Having studied art at college for seven years, four years of which was painting/drawing and three years Techinical Illustration, Alistair went into adverting for 20 years working as graphic designer/illustator while producing paintings in his spare time.
For several years now Alistair's paintings have been included in the Royal Society of Marine Artists (RSMA) annual exhibition at the Mall Galleries, in London.
He has been a finalist in the RI Young Artist Award at The Mall Galleries, London;
An exhibitor (via invitation by Ron Ranson) in the UK section entitled "Master Painters of the World", of the International Artist Magazine;
He was selected as one of the top "50 Masters of Watercolour" in Europe, for the French magazine Pratique des Arts, this was repeated two years later, this time for the top "50 Masters of Watercolour" selected world wide.
He's also had articles in the launch issue of L' Art de l'Aquarelle - the english version is The Art of Watercolour, a magazine spotlighting the top watercolourists of the world plus in Pratique des Arts regarding his oil painting.
While in the UK Alistair's work has appeared in both the Leisure Painter and Artist & Illustrators magazines plus he's also listed in the Who's Who in Art.
Alistair paintings are principally of coastal and landscape scenes, with a distinctive feature of his work being the skillful way that he includes interesting detail yet without compromising the sense of mood and the special qualities of light.
His style is true to the great traditions of British landscape painting, and indeed all his inspiration comes from subjects within the UK . "From Cornwall and Kent to Cumbria and the Yorkshire Dales, each area provides an endless source of material for my paintings, and each has its own identity and feeling," he says.
"I don't know whether it is due to my upbringing or perhaps simply an inherent part of my nature, but I have always appreciated the landscape and loved being outside. I especially like being near water. From my studio I frequently make sketching trips to the Peak District or parts of the Yorkshire Dales and Moors and the North Yorkshire Coast . Additionally I organise weekend, week-long and other trips to different parts of the country. Other favourite areas include: the Lake District, the West Country, South East, East Anglia , the Cotswold's, Scotland and Wales.
"Usually it is a certain type of light and its particular influence on the subject that provides the starting point for my paintings. The shimmering light on a stream, for example, the long shadows from a low winter sun on snow-covered ground, or sunlight streaming through spring or autumn trees - these are the sort of effects that attract me and that add impact and mood to the landscape.
When I set out on a sketching trip I never know what I am going to find, but somehow, instinctively, I seem to discover plenty of exciting things to paint.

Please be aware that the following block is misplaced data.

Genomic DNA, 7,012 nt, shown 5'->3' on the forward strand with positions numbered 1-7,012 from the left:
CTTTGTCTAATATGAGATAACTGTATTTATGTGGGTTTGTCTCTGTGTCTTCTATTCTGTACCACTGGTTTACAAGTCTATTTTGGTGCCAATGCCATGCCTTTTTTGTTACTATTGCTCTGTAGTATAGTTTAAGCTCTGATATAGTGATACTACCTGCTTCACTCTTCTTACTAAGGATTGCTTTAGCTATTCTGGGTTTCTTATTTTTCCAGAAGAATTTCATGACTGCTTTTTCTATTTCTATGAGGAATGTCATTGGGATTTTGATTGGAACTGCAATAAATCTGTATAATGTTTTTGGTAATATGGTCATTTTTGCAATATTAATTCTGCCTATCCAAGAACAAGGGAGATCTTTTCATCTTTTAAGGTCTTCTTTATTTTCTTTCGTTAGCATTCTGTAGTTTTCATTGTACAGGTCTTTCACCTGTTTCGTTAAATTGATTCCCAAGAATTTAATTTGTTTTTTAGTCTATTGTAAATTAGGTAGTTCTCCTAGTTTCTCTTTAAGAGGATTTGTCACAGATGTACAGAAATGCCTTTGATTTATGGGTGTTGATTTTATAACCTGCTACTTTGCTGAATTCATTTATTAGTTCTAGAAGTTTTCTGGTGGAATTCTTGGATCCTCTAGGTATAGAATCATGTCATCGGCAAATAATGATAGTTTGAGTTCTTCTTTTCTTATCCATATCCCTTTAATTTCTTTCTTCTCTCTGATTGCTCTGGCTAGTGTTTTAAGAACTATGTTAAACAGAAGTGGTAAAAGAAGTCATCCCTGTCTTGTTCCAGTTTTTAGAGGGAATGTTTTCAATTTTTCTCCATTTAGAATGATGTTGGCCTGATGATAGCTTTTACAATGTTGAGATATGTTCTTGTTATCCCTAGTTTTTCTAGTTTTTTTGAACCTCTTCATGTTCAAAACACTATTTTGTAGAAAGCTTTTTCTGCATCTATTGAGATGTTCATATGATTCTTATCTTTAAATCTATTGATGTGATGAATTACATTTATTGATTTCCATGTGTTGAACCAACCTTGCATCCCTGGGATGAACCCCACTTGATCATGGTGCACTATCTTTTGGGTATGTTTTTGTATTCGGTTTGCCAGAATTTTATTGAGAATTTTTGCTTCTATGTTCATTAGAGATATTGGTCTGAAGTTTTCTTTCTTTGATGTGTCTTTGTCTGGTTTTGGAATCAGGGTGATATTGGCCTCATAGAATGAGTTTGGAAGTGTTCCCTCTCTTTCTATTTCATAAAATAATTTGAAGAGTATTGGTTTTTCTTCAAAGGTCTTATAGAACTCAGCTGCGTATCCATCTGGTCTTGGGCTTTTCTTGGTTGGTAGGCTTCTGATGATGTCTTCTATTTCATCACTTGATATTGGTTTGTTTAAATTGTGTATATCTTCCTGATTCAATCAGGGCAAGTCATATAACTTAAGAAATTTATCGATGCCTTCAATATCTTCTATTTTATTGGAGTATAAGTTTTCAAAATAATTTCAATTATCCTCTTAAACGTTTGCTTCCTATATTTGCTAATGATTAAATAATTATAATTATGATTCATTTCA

"Back in the studio I look through all the location work and assess how I can develop the ideas into either oil or watercolour paintings. There may be subjects that are particularly suited to a watercolour technique, perhaps because of a certain quality of light or a greater emphasis on detail (for my style). Alternatively, there will be others that I instinctively feel will work best in oils - usually those with deep darks or which involve textures or require a more painterly treatment. I always start with a fairly detailed drawing to plan the content and composition of the work before transferring that to the watercolour paper.
I will already have a detailed drawing in place and, if necessary, will have applied masking fluid to certain areas. I rarely place the actual colour straight away.
For most of my watercolours I use a sequence of washes to build up the required tonal variations and degree of detail. The majority of the work is done with No.3 and No.6 Winsor & Newton Series 7 brushes, using the full body of the brush for wash effects and holding it vertically, with just a gentle pressure on the tip, for details and fine strokes.
"For the oil paintings I may use canvas or perhaps one of the many boards I have in stock. These are prepared with six coats of acrylic gesso, sometimes with texture paste added to the second coat. My oil painting palette is very similar to the watercolour. The support is either left plain white, undertoned on the first stage or can be pre prepared with a ground colour - either a warm brown (yellow ochre) or a cool blue/grey mix and I start with a brush drawing to indicate the main shapes.
"In fact, for me, the obvious difference between oils and watercolour is that the oils encourage a freer approach. Sometimes I develop each part of the painting to quite a finished state as I go, working from the background sky area towards the foreground.
Or I may start with a tonal under painting and build on that over a period of time. Each painting demands something different, but what I am always aiming for is creating a strong sense of that location/subject - what I saw and how I remember it. If a painting succeeds in that respect, then I am very satisfied."